I’m fairly privileged in many respects. I’m white. I’m educated. I’m paid fairly well (though I admit the cost of living for my area is pretty outrageous, so “fairly well” doesn’t always mean a lot around here). I have a disability, but it’s invisible and mostly managed. I’m straight. All of this combines in various ways to give me a bit of a head start. I’m convinced that many of these facts also influence my financial situation which means I could, if I really wanted to, buy at least some of the library science books I want. Then I’m left to ask, what about people who truly can’t? Why are we making professional development materials — and consequently jobs and promotions — so inaccessible?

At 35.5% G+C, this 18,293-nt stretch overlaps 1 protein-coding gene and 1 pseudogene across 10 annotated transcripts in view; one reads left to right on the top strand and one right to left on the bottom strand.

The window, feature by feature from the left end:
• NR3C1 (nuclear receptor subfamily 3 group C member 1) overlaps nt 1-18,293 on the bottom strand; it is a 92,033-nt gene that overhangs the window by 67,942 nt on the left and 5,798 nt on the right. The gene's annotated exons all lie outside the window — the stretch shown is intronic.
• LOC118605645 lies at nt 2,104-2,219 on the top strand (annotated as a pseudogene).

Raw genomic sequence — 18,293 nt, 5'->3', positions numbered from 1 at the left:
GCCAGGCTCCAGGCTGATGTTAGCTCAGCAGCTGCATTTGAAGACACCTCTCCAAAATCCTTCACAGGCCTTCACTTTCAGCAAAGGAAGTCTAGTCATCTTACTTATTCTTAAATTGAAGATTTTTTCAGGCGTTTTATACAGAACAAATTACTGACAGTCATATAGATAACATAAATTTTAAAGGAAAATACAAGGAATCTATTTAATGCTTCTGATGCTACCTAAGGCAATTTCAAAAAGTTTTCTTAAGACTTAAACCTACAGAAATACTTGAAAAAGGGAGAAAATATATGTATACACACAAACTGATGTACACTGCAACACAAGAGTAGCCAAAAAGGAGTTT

I don’t mean to devalue the work that goes into the publication of these materials. The time and energy that goes into writing and researching them is valuable. But what good is it all if no one reads them because the cost is so prohibitive?

The high cost of professional development books in library science is not the only barrier to a diverse field, but it doesn’t help. Meanwhile, communities expect their librarians to be professionals and experts. I want to know how can we be when our professional development materials are so expensive and otherwise inaccessible? Lowering the cost of these books won’t solve everything, but it would make the field just a little more attainable for at least part of the population. Publishers should reevaluate the cost they impose on professional development books. They should consider how these contributes to a lack of diversity in the field, particularly in higher-level positions. The question is — do they care enough to find a solution?